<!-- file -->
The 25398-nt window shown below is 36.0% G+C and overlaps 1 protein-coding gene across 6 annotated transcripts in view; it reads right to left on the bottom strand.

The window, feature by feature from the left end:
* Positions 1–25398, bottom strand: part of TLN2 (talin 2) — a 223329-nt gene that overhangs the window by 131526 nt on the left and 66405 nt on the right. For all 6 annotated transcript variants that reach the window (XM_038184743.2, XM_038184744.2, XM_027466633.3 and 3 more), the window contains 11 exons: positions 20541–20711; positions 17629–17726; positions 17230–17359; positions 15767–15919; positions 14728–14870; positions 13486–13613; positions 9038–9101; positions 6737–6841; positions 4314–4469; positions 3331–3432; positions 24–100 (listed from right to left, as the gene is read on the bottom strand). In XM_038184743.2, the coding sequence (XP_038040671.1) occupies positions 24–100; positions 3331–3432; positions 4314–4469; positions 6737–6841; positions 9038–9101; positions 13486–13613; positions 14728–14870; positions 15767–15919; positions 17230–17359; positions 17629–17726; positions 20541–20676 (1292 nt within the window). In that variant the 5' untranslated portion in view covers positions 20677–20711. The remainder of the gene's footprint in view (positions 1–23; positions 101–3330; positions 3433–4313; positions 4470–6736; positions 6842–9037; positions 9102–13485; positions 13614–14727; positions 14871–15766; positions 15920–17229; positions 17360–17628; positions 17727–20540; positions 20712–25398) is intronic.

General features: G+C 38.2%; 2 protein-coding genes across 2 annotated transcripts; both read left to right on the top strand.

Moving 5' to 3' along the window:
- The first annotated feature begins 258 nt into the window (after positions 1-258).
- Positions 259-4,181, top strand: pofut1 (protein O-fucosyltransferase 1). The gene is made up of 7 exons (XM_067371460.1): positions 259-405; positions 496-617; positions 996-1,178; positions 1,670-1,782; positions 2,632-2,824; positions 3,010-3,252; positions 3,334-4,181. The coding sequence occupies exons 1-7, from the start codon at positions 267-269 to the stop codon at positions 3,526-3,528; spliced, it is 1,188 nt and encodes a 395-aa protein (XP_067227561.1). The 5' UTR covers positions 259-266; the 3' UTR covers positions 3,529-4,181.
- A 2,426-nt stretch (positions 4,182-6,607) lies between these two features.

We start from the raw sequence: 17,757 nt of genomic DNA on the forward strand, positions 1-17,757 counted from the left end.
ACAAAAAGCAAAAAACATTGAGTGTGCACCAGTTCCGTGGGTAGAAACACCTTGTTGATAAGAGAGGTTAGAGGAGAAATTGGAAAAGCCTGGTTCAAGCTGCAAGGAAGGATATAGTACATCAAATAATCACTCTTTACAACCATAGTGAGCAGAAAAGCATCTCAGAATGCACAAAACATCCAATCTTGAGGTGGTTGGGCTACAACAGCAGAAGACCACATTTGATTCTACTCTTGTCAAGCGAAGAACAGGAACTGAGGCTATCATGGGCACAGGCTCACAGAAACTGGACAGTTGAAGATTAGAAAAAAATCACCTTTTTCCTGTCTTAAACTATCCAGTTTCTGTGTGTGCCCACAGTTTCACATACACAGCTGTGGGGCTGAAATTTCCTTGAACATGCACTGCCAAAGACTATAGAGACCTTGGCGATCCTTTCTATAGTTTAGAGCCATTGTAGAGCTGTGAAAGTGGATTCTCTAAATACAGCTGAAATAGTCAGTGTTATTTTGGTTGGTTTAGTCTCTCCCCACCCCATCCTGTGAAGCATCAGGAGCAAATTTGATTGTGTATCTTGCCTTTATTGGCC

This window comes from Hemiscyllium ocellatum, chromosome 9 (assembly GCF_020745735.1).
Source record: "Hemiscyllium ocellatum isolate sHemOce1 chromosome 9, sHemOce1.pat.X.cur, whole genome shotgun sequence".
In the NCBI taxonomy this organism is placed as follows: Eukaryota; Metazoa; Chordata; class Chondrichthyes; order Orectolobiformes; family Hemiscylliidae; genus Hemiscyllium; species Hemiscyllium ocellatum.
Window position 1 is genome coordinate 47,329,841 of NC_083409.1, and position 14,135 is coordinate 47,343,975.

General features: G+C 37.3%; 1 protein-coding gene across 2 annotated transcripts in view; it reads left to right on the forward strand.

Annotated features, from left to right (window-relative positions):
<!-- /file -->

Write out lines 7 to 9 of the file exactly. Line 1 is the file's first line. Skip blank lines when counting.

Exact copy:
- Positions 259-4,181, top strand: pofut1 (protein O-fucosyltransferase 1). The gene is made up of 7 exons (XM_067371460.1): positions 259-405; positions 496-617; positions 996-1,178; positions 1,670-1,782; positions 2,632-2,824; positions 3,010-3,252; positions 3,334-4,181. The coding sequence occupies exons 1-7, from the start codon at positions 267-269 to the stop codon at positions 3,526-3,528; spliced, it is 1,188 nt and encodes a 395-aa protein (XP_067227561.1). The 5' UTR covers positions 259-266; the 3' UTR covers positions 3,529-4,181.
- A 2,426-nt stretch (positions 4,182-6,607) lies between these two features.

We start from the raw sequence: 17,757 nt of genomic DNA on the forward strand, positions 1-17,757 counted from the left end.